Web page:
After five years of war in Syria, the remaining citizens of Aleppo are getting ready for a siege. We follow the volunteers from The White Helmets as they experience the daily life of death and struggle in the streets of the city. They fight for sanity in a place where war has become the norm. Khaled, Subhi and Mahmoud are among the first to enter the destroyed buildings, scouring through the rubble in search of bodies and signs of life. They now live more or less under siege and constant bombings, together with the remaining 350.000 civilians in Aleppo. They all struggle with the same dilemma: Should they flee and bring their families to safety, or should they stay and fight for their city? Director Feras Fayyad talks about the fearless actions of the The White Helmets and his gripping, harrowing and sobering documentary.
“‘Last Men in Aleppo’ is likely to make you almost ashamed of your comforts and leave you with a feeling of impotence.” Glenn Kenny, The NYTimes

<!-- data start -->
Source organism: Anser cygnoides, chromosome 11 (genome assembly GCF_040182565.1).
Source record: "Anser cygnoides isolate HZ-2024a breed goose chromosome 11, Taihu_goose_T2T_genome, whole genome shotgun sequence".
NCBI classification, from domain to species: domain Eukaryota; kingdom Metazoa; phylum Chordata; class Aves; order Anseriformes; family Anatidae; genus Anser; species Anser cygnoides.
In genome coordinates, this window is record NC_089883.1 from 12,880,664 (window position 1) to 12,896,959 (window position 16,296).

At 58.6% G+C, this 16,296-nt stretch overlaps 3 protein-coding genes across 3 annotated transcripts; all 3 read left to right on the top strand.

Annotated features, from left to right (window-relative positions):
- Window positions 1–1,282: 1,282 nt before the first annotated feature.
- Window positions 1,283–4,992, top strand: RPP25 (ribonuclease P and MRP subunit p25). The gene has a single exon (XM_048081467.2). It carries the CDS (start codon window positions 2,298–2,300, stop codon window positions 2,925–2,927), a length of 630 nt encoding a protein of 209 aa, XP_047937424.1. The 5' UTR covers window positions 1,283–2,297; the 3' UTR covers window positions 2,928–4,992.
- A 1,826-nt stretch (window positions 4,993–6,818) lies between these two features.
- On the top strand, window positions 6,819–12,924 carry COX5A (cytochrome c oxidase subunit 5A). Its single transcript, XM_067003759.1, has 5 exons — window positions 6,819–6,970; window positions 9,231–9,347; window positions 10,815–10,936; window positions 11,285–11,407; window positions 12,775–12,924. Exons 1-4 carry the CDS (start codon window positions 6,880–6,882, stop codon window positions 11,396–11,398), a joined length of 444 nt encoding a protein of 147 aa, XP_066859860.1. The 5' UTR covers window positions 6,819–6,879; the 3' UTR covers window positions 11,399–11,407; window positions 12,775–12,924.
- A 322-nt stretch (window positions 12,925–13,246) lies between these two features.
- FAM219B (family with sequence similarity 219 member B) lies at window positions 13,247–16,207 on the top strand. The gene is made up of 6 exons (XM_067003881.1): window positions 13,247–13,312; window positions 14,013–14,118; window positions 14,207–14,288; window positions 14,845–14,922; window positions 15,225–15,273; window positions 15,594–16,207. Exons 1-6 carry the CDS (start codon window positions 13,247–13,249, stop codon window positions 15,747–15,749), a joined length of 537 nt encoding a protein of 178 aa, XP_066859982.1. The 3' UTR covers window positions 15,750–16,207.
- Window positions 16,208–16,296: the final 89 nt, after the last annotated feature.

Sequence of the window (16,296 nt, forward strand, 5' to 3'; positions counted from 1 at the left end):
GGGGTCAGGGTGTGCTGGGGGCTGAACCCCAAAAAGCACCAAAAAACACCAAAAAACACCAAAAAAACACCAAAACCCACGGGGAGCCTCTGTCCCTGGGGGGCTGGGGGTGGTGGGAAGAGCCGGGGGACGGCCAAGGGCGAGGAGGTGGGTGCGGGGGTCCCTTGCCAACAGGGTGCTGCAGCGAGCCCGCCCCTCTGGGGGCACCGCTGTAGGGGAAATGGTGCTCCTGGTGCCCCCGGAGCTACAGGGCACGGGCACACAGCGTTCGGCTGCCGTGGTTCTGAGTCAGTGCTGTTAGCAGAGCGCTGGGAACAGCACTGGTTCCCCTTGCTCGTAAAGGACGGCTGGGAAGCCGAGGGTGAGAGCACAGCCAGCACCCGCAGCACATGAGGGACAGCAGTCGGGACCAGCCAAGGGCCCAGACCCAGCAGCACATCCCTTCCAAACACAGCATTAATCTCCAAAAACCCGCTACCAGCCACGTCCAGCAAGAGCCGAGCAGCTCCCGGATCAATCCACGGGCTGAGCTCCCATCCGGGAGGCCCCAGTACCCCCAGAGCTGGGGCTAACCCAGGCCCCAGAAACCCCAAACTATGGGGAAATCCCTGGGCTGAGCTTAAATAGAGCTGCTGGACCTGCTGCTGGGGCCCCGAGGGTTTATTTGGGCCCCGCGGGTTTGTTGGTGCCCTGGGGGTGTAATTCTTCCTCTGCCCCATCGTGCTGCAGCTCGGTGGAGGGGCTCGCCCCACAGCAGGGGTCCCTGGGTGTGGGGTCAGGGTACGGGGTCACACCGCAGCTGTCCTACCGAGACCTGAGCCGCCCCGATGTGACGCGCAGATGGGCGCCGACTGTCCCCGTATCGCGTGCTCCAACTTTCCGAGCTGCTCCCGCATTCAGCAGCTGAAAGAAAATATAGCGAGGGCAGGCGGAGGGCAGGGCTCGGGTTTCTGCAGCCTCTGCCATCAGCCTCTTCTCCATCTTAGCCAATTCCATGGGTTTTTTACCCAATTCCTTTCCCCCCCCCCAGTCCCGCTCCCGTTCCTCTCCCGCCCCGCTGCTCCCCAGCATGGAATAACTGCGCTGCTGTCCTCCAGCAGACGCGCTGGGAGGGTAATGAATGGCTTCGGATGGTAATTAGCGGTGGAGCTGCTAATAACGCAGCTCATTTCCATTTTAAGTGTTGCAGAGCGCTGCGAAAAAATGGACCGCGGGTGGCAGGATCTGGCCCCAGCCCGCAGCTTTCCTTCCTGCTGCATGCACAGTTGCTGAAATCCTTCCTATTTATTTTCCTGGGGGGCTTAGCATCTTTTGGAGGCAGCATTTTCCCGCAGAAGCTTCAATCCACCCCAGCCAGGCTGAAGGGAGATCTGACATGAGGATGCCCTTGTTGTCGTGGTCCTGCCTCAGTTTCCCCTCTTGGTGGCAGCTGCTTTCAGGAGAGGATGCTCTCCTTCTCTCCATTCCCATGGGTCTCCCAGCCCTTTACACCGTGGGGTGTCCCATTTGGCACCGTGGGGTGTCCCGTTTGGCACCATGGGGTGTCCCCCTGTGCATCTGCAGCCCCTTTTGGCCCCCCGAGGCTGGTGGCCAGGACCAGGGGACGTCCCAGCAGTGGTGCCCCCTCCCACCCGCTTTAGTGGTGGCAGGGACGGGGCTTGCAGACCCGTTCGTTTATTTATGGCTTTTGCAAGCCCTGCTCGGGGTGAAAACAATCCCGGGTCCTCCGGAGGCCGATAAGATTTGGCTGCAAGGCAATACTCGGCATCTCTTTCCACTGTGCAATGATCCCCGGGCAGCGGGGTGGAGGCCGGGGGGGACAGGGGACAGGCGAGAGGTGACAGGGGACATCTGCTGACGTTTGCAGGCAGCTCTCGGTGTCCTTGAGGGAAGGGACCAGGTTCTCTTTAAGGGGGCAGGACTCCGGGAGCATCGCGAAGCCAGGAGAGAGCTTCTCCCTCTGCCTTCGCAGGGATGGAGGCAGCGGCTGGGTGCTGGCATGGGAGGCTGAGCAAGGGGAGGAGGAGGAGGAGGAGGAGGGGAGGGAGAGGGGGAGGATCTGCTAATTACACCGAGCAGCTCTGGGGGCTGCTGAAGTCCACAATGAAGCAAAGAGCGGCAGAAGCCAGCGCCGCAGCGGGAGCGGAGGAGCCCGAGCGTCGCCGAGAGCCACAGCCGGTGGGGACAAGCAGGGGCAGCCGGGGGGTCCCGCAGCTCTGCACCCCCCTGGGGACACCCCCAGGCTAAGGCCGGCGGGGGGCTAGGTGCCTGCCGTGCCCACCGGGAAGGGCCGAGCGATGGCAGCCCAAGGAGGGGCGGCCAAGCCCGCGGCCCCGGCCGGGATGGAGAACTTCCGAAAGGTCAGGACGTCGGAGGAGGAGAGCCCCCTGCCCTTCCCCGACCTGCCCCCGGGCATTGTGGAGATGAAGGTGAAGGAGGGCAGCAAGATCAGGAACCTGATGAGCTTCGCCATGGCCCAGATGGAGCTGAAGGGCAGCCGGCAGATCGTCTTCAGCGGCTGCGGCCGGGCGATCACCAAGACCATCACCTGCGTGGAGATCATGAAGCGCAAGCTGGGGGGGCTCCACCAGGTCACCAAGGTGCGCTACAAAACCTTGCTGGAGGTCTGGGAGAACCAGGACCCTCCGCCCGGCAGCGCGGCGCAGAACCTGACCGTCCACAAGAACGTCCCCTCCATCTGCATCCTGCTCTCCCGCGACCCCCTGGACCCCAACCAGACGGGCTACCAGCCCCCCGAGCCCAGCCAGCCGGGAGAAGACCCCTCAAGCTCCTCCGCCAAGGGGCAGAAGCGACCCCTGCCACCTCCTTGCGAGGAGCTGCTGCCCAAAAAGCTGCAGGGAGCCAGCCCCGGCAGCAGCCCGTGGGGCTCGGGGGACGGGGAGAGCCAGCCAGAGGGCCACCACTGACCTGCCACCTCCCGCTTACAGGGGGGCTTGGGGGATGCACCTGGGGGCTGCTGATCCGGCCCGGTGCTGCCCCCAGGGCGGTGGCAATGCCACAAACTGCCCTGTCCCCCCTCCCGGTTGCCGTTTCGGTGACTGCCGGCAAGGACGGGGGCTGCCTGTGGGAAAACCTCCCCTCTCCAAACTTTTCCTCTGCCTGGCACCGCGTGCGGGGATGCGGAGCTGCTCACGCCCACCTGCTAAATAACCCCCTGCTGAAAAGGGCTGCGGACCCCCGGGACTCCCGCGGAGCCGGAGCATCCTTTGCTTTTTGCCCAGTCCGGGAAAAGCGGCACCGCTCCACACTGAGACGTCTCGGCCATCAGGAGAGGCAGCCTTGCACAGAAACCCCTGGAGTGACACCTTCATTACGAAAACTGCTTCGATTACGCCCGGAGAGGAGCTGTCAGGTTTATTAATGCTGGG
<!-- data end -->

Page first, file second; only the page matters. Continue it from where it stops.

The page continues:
“You should — you must — see Last Men in Aleppo to witness an ongoing tragedy. But you should also see it to learn humility.” – David Edelstein, Vulture
“Feras Fayyad’s viscerally immediate, exquisitely realized portrait of the Syrian Civil Defense’s “White Helmet” volunteers.” – Guy Lodge, Variety
“Last Men In Aleppo has the upsetting urgency of breaking news: There are moments that could have come straight from a live stream, given the violence that’s still rocking Syria, months after Fayyad’s cameras stopped rolling.” – A.A. Down, AV Club